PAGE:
Charting Churchill: Stable Court, Blenheim Palace

Stable Court, Blenheim Palace, Woodstock 2014 by Leslie Hossack

Stable Court, Blenheim Palace, Woodstock 2014

© Leslie Hossack

In 1895, the year he celebrated his twenty-first birthday, Winston Churchill completed his training as a cavalry cadet at Sandhurst, buried his father, was commissioned as an officer in the 4th Queen’s Own Hussars, buried his nanny, made his first trip overseas to the United States and Cuba, was posted to India, and fell in love. Winston had embarked upon a series of undertakings and exploits that would define the rest of his life.

Many of Churchill’s decisions were influenced by his love of horses, a love that began when he was a very young child. He first learned to ride while visiting with his grandparents at Blenheim Palace whose Stable Court is pictured above. Later, in his book My Early Life, Churchill described the cavalry training he underwent as a Recruit Officer after leaving Sandhurst: disciplined, demanding drill in the Riding-School, at the Stables and on the Barrack Square.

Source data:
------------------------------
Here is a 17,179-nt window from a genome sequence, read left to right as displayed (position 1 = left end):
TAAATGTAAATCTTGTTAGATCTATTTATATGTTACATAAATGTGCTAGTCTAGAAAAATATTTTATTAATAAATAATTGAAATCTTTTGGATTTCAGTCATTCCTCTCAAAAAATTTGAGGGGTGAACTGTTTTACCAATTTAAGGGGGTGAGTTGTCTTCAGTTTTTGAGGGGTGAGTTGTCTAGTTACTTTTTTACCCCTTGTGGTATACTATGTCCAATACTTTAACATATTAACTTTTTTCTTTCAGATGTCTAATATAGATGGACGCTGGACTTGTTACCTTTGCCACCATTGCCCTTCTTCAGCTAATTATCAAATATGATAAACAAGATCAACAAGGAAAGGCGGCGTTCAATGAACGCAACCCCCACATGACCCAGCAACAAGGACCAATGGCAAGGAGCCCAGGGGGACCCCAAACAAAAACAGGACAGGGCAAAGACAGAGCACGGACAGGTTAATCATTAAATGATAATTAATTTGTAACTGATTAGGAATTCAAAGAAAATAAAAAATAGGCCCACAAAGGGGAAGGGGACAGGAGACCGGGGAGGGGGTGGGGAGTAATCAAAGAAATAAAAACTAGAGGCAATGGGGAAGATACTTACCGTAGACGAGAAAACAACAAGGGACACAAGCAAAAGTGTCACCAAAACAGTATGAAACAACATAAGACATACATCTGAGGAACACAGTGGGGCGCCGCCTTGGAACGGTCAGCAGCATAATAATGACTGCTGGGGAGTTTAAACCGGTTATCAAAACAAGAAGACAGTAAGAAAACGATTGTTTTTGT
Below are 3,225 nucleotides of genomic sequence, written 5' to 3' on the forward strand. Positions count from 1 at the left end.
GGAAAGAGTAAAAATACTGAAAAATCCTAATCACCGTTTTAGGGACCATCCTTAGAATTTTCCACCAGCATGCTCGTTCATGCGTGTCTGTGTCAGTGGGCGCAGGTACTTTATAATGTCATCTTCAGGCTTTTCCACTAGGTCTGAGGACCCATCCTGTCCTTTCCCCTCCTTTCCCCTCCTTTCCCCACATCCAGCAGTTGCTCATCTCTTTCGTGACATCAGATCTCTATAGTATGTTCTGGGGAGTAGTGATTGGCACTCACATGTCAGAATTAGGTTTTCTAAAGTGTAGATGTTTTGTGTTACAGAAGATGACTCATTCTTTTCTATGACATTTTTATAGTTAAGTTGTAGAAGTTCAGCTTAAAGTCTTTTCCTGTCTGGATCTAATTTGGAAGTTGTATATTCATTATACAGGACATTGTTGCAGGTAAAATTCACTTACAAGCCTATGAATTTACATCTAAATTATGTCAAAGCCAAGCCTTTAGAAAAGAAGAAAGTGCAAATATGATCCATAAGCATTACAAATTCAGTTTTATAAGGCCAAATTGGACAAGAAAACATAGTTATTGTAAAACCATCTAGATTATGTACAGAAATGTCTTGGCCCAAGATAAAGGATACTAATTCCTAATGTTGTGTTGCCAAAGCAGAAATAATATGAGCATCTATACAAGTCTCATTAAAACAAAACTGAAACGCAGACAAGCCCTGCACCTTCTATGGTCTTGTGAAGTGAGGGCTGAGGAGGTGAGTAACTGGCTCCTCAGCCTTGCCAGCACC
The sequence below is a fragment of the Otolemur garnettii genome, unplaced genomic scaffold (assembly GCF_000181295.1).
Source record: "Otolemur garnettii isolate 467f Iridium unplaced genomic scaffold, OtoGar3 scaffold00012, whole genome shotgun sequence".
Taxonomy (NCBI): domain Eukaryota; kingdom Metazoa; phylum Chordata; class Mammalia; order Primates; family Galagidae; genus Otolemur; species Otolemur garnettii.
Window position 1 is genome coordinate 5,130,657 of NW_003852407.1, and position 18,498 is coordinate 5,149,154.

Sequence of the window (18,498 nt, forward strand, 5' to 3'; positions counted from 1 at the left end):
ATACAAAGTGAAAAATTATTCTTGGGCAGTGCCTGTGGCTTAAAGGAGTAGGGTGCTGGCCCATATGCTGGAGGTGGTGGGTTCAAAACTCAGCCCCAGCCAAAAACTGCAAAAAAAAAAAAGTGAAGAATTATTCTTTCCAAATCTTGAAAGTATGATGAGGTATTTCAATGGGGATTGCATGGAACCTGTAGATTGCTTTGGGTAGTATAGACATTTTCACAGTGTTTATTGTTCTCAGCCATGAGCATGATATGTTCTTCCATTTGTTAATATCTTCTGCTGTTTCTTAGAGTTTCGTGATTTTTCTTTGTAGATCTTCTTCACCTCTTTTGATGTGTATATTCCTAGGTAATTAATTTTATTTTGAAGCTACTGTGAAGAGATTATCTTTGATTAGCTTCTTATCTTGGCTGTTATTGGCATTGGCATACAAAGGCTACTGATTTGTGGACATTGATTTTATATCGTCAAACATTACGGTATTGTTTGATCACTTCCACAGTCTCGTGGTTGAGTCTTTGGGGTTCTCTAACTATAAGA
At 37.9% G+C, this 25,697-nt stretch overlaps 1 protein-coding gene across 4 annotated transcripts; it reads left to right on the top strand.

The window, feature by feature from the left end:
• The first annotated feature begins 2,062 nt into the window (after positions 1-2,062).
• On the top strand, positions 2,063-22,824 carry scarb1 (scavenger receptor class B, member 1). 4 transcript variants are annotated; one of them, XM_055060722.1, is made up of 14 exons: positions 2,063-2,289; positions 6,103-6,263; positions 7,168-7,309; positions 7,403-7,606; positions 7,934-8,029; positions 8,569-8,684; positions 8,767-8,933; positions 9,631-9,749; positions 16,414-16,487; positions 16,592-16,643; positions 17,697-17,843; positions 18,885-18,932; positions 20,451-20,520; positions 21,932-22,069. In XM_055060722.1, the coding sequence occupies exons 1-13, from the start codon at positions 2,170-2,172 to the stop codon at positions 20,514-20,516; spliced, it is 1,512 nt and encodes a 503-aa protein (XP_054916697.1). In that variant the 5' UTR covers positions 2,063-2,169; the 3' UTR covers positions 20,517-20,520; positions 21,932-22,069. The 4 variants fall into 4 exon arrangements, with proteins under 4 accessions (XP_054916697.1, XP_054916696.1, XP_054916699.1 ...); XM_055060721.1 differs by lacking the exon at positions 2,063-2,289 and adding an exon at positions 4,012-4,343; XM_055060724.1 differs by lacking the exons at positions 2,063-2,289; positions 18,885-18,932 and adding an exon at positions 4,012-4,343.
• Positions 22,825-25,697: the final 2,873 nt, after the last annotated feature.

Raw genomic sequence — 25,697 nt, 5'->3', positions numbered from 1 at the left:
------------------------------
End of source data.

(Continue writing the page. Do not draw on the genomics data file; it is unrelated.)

In the fall of 1896, Second Lieutenant Winston Churchill was posted to India. By now he had discovered his love for polo which he indulged in Bangalore and went on to play for decades. Later in his life, Churchill turned his interest to thoroughbred horses which he bred, bought, sold and raced. But of all his adventures connected with horses, perhaps the most dramatic was his participation in the charge of the 21st Lancers at Omdurman in Sudan, in September 1898. It has since been styled as the last great cavalry charge in history, and when he took part in it, Winston Churchill was only 23 years old.

The image featured above is part of the limited edition collector’s portfolio created by Leslie Hossack to mark the 50th anniversary of the death of Sir Winston Churchill. She presents locations that chart Churchill’s personal and political life, from his birth at Blenheim Palace in 1874 until his death in London in 1965. THE CHURCHILL PHOTOGRAPHS are part of Hossack’s larger body of work that explores Nazi architecture in Berlin, Stalinist structures in Moscow, contested sites in Jerusalem, a Cold War bunker in Ottawa, NATO’s Headquarter Camp in Kosovo, and buildings linked to the Japanese Canadian internment during World War II.

To view more photographs, please visit Leslie’s website.